In the midst of a lengthy five-month tour, head New Pornographer, Carl "A.C." Newman, told Boise Weekly he feels feeling quite chipper about his current state of affairs.
"I think I'm a lot happier than I used to be. I was your standard issue maladjusted young man, but I think I feel better than I've ever felt probably. Success helps with that; it's the funniest thing."
The New Pornographers came together in 1997 as a group of prominent Vancouver, B.C., musicians bound by a common love of music and involvement in the local scene. They've since released five records to critical acclaim, and members Dan Bejar, Kathryn Calder, Neko Case and Newman have all branched off into numerous successful solo projects.
But as a group, New Pornographers released their fifth record, Together, earlier this year. It may be the quintessential New Pornographers album, not because it's necessarily their best record, but because it's the most representative of the band's sound. It's like they took everything that makes the New Pornographers great--the densely layered and well-structured pop, bursting crescendos, over-the-top choruses, exceptional guitar-synthesizer interplay--and compressed them into one beautiful picture of who and what the band is.
Paste Magazine described the new album as "their most oddly cohesive and stickiest yet ... This messy-pop template is nothing new for the Pornographers, but they've never applied it to such satisfying ends."
"I feel like our records have had a certain progression as they go along. We're slowly morphing into a stranger, quieter band, which culminated in Challengers, our most mellow record," Newman said. "Then I think [Together] was kind of going backwards, but not in a negative way--just trying to look back at some of the things that were a good part of our style, while still trying to advance our style a little bit, yet still plug that into the computer program that is the New Pornographers."
That program includes a uniquely upbeat-sounding band. It's easy to describe their music as incredibly cheerful, even lighthearted and buoyant, but there's more to it than that. Often the seriousness in subject matter is masked by the exuberance in tone.
"It's always been a matter of the music," Newman said. "I think the lyrics have always been fairly strange and downbeat. 'The Slow Descent Into Alcoholism' sounds like a happy song, but ... it's about a person who's just chosen the dark side. And so I think there's been a lot of that, where you have a peppy song but with lyrics about breaking up or something."
The interesting dichotomy between message and music may have been what drew fans to the Canada-based band and may have played a big part in the New Pornographers becoming a full-blown international indie rock institution.
"It happens so gradually that you don't notice it," Newman said. "When we went from complete obscurity to suddenly being a band that people were writing about and paying attention to, that was a real shock. Like I remember thinking, 'Holy shit, I can't believe this is happening.' And you do that for years and years and you build up and get more popular and it just becomes normal. Only if you look back to 10 years ago do you think, 'I can't believe how far I've come.'"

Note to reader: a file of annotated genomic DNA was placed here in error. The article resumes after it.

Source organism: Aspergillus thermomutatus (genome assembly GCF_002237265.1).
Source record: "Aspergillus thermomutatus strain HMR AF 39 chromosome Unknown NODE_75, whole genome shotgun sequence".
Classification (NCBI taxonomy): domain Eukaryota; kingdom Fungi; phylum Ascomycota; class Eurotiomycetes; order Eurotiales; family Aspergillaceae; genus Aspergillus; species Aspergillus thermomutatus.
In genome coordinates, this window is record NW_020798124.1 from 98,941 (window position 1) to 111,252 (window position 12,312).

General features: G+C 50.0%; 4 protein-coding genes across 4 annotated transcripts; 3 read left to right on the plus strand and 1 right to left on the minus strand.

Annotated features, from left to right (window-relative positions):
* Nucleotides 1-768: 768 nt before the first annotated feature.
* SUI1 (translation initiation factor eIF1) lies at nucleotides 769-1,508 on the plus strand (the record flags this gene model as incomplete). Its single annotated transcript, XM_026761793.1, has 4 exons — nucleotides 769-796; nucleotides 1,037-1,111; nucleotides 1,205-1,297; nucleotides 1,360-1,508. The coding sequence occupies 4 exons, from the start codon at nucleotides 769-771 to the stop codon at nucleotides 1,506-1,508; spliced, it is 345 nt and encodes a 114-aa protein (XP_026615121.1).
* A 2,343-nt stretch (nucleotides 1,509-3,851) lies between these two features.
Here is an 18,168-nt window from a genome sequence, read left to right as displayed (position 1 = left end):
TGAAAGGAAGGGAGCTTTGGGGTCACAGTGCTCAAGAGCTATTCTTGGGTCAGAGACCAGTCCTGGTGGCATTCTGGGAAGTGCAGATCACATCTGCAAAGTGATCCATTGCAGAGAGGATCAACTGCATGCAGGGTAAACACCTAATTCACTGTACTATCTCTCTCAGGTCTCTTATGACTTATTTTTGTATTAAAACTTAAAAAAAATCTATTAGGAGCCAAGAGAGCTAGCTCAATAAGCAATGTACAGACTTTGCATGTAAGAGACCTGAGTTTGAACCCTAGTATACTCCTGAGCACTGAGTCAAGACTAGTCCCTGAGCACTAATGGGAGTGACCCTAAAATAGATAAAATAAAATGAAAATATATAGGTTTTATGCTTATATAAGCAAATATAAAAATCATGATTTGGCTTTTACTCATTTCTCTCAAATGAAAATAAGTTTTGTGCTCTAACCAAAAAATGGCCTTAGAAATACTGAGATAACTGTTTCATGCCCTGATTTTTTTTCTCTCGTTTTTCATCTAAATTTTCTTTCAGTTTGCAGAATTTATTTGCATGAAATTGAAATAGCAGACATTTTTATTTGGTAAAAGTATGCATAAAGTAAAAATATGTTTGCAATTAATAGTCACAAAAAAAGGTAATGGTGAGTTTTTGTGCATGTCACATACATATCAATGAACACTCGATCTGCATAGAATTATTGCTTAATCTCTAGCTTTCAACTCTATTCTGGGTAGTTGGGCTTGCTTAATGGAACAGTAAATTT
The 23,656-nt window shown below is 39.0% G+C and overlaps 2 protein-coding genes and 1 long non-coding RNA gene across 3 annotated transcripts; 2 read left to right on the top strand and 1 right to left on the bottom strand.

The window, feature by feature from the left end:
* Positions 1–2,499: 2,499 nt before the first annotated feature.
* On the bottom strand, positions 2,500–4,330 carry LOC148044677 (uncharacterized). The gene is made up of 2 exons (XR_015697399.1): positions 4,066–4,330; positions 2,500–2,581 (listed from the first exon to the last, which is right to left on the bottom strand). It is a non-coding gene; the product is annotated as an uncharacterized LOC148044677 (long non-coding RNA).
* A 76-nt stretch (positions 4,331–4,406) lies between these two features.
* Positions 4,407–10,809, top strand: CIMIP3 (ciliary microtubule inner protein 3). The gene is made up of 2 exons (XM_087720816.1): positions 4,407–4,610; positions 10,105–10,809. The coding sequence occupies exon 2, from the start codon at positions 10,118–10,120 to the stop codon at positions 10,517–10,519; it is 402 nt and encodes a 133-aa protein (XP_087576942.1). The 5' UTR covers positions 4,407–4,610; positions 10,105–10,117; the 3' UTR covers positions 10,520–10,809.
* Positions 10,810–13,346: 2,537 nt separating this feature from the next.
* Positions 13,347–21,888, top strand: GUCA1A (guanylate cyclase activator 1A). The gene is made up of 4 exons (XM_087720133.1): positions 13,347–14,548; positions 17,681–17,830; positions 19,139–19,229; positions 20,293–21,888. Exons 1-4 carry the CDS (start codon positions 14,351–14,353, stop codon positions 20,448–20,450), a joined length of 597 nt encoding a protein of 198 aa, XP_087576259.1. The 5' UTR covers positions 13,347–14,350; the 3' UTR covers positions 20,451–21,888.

With so much creative talent and individual egos in one group, it's safe to assume conflict crops up. But apparently, it's not as difficult as one might assume--Newman brings his ideas to the band and things happen organically.
"I don't know where to go with some songs, and I just think, let's run with them and see what happens. Other ones I think, I know exactly how this song should go," Newman said. "Like 'Crash Years' from this record, I went into that song with a very clear idea of how it should go, to the extent that I said, 'The bass line should go like this, and the cello should sound like that, and the drums should do that.'"
Things on stage, however, don't always go according to plan.
The New Pornographers made headlines last month after the once seemingly precious and harmless Neko Case threatened a fan with, "I'll pummel your fucking face," and "I am a piece of shit white trash and I will fuck you up." Case lashed out after the fan threw a fresh copy of Together at Newman. In the video of the incident, the audience--and the other members of the band--seems slightly uncomfortable until Newman makes a couple of jokes to lighten the moment.
"She didn't freak out at an audience member. She was just pissed off at them," Newman said. "I've known Neko for a long time and if somebody pisses her off, she's going to yell at them. So it didn't seem like a weird thing to me, but I guess maybe people haven't seen anything like that from her, so they thought, 'Holy shit, Neko got pissed off at a girl for throwing a CD,' and you think, 'Why wouldn't she get pissed off at the girl?' But I don't know, it all seemed like sort of a non-issue, but hey, there's no such thing as bad press, so I have no problem with it. If somebody throws a CD at me, and it ends up on Pitchfork the next day, that's good. I should be thanking that person that threw the CD."
All in all, life seems to be pretty stable for Newman. Even on the road, the thrill and energy of his band's live show keeps him truckin' along, completely satisfied.
"We don't do a huge amount of touring, but I do enjoy it. I've got a job I love, and the thing I dislike about it is that it takes me away from home. Though, it's not a bad sacrifice to do the thing you love. "